PSR receives $9M from practitioners in final quarter of 2020

Matt Woodley

11/01/2021 5:11:12 PM

The Professional Services Review has also published a Statement of Intent outlining its ‘vision’ and values.

Calculator and stethoscope
The PSR finalised 38 requests made by the Department of Health in relation to practitioners’ provision of services from October–December 2020.

A total of $9,029,203 in repayment directions were made from 1 October to 31 December 2020, according to the Professional Services Review’s (PSR’s) most recent quarterly update.
In that time, Australia’s Medicare watchdog finalised 38 requests made by the Department of Health (DoH) in relation to practitioners’ provision of services, which resulted in 36 effective section 92 agreements under the Health Insurance Act 1973 and one effective final determination.
Only one request resulted in a section 91 ‘no further action outcome’ and, of the finalised matters, 31 involved some form of disqualification.
It also received 16 new requests, including one practitioner who had previously been referred to the PSR, while four new peer-review committees were established and six practitioners were referred to the Australian Health Practitioner Regulation Agency (AHPRA) due to significant patient safety concerns. In addition, one practitioner was referred to the Australian Federal Police.
Aside from providing an update on Medicare requests, the PSR also released a ‘Statement of Intent’ in response to a Statement of Expectations issued by Federal Health Minister Greg Hunt last year.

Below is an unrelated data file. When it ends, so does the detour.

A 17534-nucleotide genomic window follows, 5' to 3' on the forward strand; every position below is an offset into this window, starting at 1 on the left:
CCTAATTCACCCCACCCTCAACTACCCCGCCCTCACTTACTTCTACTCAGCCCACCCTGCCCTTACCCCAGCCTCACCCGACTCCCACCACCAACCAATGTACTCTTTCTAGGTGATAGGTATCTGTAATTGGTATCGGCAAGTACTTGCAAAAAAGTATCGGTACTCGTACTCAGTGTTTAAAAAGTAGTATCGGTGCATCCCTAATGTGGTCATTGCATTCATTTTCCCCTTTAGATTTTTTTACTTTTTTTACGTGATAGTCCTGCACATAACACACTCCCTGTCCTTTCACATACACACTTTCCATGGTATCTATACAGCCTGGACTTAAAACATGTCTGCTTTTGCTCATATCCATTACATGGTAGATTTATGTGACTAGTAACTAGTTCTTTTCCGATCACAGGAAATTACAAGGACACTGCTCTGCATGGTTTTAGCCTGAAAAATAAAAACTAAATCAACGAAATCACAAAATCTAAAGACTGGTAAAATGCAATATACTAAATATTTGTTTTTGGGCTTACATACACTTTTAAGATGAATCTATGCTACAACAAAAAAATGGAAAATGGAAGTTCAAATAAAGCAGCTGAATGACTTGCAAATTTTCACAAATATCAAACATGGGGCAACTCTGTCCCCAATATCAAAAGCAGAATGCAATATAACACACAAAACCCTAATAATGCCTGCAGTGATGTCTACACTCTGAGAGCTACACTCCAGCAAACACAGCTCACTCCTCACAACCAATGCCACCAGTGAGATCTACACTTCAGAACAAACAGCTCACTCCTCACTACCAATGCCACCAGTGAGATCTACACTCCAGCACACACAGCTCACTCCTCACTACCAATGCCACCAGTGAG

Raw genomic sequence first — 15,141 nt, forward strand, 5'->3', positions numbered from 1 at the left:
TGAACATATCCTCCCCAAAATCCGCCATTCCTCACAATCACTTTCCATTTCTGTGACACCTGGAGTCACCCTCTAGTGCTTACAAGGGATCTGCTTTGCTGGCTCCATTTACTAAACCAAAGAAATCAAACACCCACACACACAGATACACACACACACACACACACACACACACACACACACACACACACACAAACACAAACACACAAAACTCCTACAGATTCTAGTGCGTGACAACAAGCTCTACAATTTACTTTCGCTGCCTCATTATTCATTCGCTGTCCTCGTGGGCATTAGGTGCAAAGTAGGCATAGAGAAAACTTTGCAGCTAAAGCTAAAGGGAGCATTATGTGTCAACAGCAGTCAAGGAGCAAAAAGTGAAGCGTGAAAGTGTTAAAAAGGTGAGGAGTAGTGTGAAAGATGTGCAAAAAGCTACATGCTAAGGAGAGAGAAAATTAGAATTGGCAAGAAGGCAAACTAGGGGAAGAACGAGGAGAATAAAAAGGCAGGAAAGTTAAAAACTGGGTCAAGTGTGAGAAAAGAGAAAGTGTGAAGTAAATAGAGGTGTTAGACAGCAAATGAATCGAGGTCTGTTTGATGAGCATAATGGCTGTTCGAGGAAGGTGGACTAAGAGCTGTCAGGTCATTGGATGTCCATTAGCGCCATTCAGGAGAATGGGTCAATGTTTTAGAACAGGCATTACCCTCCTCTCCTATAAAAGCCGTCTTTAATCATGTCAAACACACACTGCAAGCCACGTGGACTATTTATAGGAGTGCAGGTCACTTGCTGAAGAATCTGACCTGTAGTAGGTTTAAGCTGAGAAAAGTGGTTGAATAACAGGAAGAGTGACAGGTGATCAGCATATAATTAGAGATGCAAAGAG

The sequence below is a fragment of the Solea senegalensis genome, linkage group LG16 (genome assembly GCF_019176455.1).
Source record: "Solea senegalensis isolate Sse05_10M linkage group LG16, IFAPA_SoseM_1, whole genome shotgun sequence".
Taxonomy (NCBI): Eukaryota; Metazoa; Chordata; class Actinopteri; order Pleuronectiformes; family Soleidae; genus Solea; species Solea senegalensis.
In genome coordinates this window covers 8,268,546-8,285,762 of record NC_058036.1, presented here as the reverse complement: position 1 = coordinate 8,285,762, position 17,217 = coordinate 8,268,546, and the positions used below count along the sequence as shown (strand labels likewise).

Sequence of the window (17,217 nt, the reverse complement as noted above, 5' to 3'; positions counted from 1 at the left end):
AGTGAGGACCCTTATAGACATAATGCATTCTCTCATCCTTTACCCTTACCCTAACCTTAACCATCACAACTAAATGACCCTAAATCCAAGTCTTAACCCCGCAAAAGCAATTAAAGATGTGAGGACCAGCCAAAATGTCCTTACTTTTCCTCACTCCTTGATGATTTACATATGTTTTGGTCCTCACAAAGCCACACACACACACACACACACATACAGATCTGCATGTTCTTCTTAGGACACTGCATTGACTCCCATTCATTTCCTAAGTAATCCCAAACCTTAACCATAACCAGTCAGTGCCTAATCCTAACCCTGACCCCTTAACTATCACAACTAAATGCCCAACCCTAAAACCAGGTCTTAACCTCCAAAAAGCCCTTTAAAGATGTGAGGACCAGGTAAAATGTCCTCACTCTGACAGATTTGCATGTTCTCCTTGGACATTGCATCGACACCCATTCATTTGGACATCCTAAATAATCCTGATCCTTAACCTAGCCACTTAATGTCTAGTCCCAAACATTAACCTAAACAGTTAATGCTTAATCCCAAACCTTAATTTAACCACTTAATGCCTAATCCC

The nine-page document confirms the ‘overarching goal of PSR as a contributing agency to Australia’s health system’ and describes the values that ‘guide the activities of the agency’.
‘PSR recognises its responsibilities as a part of the broader Australian Public Service (APS). As a statutory agency, PSR is committed to the Australian Public Service Values and the Code of Conduct outlined in the Public Service Act 1999,’ it states.
‘The agency vision is reinforced by our values, of being ‘Fair, transparent and professional’ in the way we operate.
‘To achieve these values PSR commits to:

  • procedural fairness
  • a consistent approach to reviews
  • be effective and impartial in decision-making
  • have transparency in outcomes
  • explain the process to stakeholders
  • inform those under review of their rights and responsibilities
  • share information about the scheme, outcomes and activities
  • comply with Commonwealth legislative requirements and expectations.’
According to the PSR’s annual reports, DoH requests have steadily increased over the past five years to reach 127 in 2019–20 – the busiest year since 2008–09 – while in the past four years the number of cases resulting in ‘no further action’ has dramatically reduced.
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